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Re: [NavigationTiming] few comments

From: Jonas Sicking <jonas@sicking.cc>
Date: Tue, 22 Mar 2011 18:35:12 -0700
Message-ID: <AANLkTikw1MFRcEERCGzNkf3R5+MP_U=-UsSEMvKddLco@mail.gmail.com>
To: Olli@pettay.fi
Cc: Olli Pettay <Olli.Pettay@helsinki.fi>, Tony Gentilcore <tonyg@google.com>, public-web-perf@w3.org, jmann@microsoft.com, Nic Jansma <njansma@microsoft.com>, Zhiheng Wang <zhihengw@google.com>
On Tue, Mar 22, 2011 at 3:47 PM, Olli Pettay <Olli.Pettay@helsinki.fi> wrote:
> On 03/23/2011 12:32 AM, Jonas Sicking wrote:
>>
>> On Tue, Mar 22, 2011 at 3:05 PM, Tony Gentilcore<tonyg@google.com>  wrote:
>>>>
>>>> How do current implementations handle cached DOM + back-forward?
>>>
>>> WebKit has a bfcache called PageCache, but it is disabled in Chrome.
>>> Since it is moot there, I haven't payed attention to the details here.
>>> Nic or Jatinder can probably comment on what IE does here. If they
>>> don't use it either, mozilla is probably the first implementation with
>>> a bfcache and you might suggest reasonable behavior to Zhiheng.
>>
>> We should definitely simply leave the values untouched when going
>> back/forward to a DOM-cached page.
>
> Why? Then .navigation.type may actually lie what was the previous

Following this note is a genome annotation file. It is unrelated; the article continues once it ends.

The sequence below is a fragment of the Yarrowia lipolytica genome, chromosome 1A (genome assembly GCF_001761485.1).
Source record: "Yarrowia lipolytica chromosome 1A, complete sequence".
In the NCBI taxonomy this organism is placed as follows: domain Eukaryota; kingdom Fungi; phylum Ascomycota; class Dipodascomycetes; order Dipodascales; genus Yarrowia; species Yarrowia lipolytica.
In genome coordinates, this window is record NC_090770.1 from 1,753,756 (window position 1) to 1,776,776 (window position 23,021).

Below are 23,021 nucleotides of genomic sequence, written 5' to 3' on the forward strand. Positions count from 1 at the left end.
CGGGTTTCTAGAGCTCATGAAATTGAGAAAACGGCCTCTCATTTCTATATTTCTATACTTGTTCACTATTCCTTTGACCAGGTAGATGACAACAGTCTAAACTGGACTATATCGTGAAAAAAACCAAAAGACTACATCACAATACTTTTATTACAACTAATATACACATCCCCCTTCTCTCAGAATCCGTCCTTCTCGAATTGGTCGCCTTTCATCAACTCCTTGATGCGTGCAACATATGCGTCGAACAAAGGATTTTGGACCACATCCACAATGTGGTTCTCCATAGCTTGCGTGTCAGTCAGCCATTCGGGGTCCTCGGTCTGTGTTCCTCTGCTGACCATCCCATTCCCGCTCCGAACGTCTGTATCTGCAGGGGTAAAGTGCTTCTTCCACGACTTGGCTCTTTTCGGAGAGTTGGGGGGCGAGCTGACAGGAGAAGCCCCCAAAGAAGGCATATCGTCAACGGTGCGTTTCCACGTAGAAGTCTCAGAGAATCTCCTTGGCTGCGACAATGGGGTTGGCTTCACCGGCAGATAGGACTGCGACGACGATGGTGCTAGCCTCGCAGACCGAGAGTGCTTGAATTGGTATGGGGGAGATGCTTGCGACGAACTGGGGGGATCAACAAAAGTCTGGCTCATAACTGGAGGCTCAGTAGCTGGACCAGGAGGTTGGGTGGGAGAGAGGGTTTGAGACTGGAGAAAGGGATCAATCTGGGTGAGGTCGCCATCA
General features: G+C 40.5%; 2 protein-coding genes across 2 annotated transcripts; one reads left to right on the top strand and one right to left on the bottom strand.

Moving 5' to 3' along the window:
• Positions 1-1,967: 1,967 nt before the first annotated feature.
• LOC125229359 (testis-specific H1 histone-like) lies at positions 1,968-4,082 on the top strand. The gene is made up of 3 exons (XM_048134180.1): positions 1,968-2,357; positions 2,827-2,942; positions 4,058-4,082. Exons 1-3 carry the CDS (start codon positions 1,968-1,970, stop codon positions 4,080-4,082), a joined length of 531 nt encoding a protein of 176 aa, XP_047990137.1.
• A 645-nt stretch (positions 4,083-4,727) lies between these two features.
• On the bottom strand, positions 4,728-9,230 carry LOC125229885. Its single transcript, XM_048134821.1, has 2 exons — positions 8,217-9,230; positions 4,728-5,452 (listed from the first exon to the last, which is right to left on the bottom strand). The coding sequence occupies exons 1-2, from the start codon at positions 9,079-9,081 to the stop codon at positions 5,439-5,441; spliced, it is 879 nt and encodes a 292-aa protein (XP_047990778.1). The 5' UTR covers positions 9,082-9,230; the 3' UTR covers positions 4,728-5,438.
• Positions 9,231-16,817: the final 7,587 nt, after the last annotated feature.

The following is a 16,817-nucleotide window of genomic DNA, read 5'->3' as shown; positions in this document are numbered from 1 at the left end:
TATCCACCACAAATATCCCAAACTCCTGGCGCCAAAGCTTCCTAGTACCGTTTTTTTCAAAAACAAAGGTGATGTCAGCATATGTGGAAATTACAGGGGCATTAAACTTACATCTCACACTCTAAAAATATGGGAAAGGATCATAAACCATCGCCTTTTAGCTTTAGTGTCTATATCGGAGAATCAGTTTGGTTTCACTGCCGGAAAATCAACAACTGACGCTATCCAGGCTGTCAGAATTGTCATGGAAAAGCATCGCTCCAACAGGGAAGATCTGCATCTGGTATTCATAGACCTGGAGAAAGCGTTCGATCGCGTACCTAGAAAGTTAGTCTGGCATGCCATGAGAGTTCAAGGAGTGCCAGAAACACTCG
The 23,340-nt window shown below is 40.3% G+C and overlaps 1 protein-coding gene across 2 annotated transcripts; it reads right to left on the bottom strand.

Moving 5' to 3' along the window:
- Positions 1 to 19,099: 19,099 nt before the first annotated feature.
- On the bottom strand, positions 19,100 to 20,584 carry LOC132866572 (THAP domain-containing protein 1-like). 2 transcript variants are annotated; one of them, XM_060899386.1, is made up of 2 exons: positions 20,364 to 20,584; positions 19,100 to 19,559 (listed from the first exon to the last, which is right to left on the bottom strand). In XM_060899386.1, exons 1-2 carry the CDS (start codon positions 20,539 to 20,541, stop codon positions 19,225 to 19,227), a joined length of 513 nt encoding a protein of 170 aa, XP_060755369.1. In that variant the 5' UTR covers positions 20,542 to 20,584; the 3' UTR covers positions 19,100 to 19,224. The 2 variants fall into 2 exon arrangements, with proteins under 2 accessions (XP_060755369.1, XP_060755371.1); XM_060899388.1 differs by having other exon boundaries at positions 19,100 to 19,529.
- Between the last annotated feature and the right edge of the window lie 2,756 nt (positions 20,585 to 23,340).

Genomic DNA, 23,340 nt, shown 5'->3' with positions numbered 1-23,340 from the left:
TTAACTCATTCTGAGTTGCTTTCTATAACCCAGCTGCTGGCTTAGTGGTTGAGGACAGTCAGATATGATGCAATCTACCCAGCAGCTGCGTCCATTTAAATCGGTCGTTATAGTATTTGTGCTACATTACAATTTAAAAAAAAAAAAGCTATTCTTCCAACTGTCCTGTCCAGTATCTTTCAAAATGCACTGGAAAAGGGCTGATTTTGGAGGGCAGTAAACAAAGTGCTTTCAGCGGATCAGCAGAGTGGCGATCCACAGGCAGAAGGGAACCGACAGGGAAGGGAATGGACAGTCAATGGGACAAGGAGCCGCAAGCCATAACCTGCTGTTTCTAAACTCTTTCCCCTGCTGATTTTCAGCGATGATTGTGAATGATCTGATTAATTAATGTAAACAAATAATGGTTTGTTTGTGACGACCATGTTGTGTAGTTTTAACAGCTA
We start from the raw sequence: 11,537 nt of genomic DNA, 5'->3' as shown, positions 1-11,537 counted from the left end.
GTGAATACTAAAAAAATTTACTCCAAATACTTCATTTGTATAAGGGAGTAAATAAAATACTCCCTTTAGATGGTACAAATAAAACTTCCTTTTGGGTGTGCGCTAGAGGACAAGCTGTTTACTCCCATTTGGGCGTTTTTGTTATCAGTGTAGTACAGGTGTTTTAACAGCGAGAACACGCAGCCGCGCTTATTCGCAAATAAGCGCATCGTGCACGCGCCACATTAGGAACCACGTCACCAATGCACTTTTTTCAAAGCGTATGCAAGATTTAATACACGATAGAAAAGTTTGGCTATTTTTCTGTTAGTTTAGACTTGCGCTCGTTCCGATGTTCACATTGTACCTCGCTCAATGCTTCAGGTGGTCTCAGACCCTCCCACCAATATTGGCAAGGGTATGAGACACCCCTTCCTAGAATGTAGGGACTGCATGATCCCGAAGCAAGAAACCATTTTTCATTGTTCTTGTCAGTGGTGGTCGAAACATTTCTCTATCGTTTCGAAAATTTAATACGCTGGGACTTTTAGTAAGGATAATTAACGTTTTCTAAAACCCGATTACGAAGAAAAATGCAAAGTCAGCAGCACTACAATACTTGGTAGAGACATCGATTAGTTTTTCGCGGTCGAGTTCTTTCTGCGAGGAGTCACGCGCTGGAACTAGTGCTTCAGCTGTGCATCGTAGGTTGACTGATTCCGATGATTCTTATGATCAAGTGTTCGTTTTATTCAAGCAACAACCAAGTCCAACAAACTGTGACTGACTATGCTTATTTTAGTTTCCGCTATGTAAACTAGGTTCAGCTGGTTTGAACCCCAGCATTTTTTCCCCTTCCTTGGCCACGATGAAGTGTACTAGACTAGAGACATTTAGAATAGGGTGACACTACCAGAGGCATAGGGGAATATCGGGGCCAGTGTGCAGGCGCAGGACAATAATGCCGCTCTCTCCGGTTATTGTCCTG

> navigation.

It's not a lie. It's just contains the values that were relevant when
the page was loaded.

Put it this way instead. What is the value of getting some new set of
performance values for the "navigation" to the bfcached page.
Absolutely no network activity takes place when navigating to the
bfcached page and so it seems to me that there is no interesting data
to expose.

The only result that I can see is that pages will now have to be aware
that at any point the values in .navigation can suddenly be cleared if
the user navigates away from the page and then back. So pages will
*have to* register for pagehide/pageview events if they want to be
sure of consistency in the data. This is different from how things
work now when pagehide/pageview are there solely for optimizations.

> And writing tests for BACK_FORWARD becomes really hard,
> since you don't know what value browser returns in .navigation.type.
> Some browsers may return NAVIGATION (because they have bfcache), some
> may return BACK_FORWARD.

The fact that the test has to be a bit more intelligent does not seem
like a reason to complicate the feature exposed to web developers.

> Also, that kind of behavior would actually prevent one
> kind of performance timing - BACK_FORWARD + cached DOM.

What timing is there to do?

/ Jonas
Received on Wednesday, 23 March 2011 01:36:14 UTC

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